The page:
You started in movies really late. Do you think it was good in a way for you?
Absolutely. I was 20 years on the stage in New York prior to getting the movie career, as such, though I did do television work, I did some movies. I think the training—both in the profession and in life—was to my beneﬁt. When I was working in the ‘70s and ‘80s, the drug culture was booming and a lot of people didn’t make it through it. I was very peripatetic when I was young, back-and-forth cross-country, to New York to Los Angeles to San Francisco, trying to ﬁnd the doorway, where to be able to get in. It’s just being in the right place at the right time.
Which is better, to be the President, to be God, or to be a movie star?
It pays. None of the rest of them pays. Not nearly as well.
What are the cons of being a movie star?
Well, ﬁrst, it’s what I wanted from a very young age, I wanted to be in the movies. But as you start to watch your career go on, you realize that you didn’t want to be “star.” If you are a character actor, you don’t want to be a star, because you can’t be a character. A star very rarely gets roles like Quasimodo. Bob De Niro could walk down the streets unrecognized after he had done Bang the Drum Slowly, Godfather II and Raging Bull. He had done all these well-received movies, but he could walk down the street unrecognized. That’s character acting, when you hide, when you become the character, that’s the essential difference to me.
When you were a kid, did you ever dream about being the President?
No, I only dreamed about being an actor. When I was a kid, I went to the movies every day I could ﬁnd enough money. President? CEO of something? No. Later on, I thought it might have been interesting to have been a racecar driver.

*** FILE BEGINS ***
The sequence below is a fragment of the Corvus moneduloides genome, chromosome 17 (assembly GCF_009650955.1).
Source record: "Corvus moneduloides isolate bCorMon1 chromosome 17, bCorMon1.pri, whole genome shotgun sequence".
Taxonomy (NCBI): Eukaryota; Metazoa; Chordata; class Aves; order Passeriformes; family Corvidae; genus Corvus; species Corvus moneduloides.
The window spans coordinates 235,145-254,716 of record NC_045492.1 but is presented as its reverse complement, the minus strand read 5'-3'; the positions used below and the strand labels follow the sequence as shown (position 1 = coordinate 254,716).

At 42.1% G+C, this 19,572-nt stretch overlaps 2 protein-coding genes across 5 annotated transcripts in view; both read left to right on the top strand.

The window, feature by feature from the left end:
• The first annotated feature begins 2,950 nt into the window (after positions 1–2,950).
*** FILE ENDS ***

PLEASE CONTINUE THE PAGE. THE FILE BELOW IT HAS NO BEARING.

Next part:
Is that on your bucket list?
I’ve done it!
Is there anything left on your bucket list?
I wanted to be a jet pilot. I wanted to be a sailor, a water sailor. I wanted to be a cowboy—I’m a good horseman, I love horses and live with them. And the rest of it is just to be here, to enjoy life.
When you play the President, do you take pleasure in it?
The pleasure is in working. Believing that you are the President or God or the devil or whatever, the only joy in that is bringing the character to life. I don’t get any personal sense of the power of God or the power of the President. Make believe is make believe. I hate for people to somehow gloss over that and say, “Oh my God! God just walked in the room!” Don’t do that.
Editor’s Note: Morgan Freeman played the President in his most recent ﬁlm, Angel Has Fallen, co-starring with Gerard Butler. He is due to star in four ﬁlms in 2020, including the action comedy The Hitman’s Wife’s Bodyguard, with Ryan Reynolds, Salma Hayek and Samuel L. Jackson.
This Q&A was conducted by Sarah Williams of The Interview People.